An advantage of the commercially-available POC-CCA test over the SmCTF-RDT is that it works with urine rather than blood and so is less invasive. Since it detects circulating antigen rather than antibody, it is also able to discriminate between active and past infections. However, whilst the POC-CCA test is estimated to be at least as sensitive as one Kato-Katz thick smear for the diagnosis of S. mansoni infection, it unfortunately does not work well for the diagnosis of S. haematobium infections. The SmCTF-RDT, whilst unable to distinguish between them, has the ability to detect both S. mansoni and S. haematobium infections. Many areas of sub-Saharan Africa are co-endemic for both schistosome species, and so a test able to detect both infections will be particularly useful. Another downfall of the POC-CCA cassette is its cost, currently around US$ 1.75 per test. The SmCTF-RDT employed here is not yet commercially available, but it is estimated that it will cost less than US$ 1 per test.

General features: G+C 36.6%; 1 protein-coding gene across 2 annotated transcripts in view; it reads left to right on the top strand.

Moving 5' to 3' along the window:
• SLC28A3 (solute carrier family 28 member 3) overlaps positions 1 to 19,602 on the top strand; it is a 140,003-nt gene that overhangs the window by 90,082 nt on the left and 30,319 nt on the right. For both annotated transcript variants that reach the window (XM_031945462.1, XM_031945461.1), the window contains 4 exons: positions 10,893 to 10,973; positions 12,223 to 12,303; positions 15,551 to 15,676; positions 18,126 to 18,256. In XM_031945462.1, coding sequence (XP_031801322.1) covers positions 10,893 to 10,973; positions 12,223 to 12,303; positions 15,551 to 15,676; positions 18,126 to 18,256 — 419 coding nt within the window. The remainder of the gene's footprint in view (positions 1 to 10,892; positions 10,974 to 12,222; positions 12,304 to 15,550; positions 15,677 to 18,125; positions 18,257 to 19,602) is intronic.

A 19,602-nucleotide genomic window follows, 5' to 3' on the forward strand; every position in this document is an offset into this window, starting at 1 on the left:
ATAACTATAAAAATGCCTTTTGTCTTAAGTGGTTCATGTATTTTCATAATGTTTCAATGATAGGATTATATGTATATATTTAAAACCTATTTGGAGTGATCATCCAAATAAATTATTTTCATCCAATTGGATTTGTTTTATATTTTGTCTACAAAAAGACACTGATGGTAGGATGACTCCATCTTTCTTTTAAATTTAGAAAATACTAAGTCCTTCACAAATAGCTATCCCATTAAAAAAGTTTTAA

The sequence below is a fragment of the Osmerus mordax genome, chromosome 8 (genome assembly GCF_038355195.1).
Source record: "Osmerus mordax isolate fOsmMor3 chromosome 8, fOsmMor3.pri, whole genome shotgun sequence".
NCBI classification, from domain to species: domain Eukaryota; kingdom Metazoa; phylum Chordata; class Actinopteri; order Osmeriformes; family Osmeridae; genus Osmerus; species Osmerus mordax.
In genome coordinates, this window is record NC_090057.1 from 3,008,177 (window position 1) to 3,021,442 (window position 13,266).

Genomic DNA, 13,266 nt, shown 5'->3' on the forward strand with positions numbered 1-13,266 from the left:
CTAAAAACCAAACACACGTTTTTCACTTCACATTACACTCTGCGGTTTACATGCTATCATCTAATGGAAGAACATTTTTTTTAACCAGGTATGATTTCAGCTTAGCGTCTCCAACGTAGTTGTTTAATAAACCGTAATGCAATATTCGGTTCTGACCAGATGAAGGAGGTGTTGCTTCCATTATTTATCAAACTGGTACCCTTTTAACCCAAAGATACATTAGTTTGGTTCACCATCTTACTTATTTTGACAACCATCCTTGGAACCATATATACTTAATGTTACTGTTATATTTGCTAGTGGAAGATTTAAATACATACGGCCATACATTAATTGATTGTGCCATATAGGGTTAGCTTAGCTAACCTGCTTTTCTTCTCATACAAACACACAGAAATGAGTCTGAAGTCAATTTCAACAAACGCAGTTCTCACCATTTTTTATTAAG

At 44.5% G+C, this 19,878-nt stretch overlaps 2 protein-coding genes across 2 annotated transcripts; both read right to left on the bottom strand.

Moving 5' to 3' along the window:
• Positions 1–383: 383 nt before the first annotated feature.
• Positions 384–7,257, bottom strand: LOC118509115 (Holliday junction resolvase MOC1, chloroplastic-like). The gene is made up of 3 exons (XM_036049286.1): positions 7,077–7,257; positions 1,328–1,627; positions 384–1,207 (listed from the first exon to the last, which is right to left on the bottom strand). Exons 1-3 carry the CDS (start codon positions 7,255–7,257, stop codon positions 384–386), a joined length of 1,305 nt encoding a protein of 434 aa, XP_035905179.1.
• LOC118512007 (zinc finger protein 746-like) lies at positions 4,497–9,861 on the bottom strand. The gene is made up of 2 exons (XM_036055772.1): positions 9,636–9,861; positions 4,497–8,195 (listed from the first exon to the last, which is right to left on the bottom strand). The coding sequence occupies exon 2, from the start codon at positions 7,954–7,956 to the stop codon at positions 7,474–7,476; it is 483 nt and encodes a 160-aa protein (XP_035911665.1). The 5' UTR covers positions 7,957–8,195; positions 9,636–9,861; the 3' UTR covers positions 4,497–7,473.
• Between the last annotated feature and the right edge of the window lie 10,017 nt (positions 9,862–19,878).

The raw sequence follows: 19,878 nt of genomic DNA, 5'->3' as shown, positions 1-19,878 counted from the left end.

Conclusions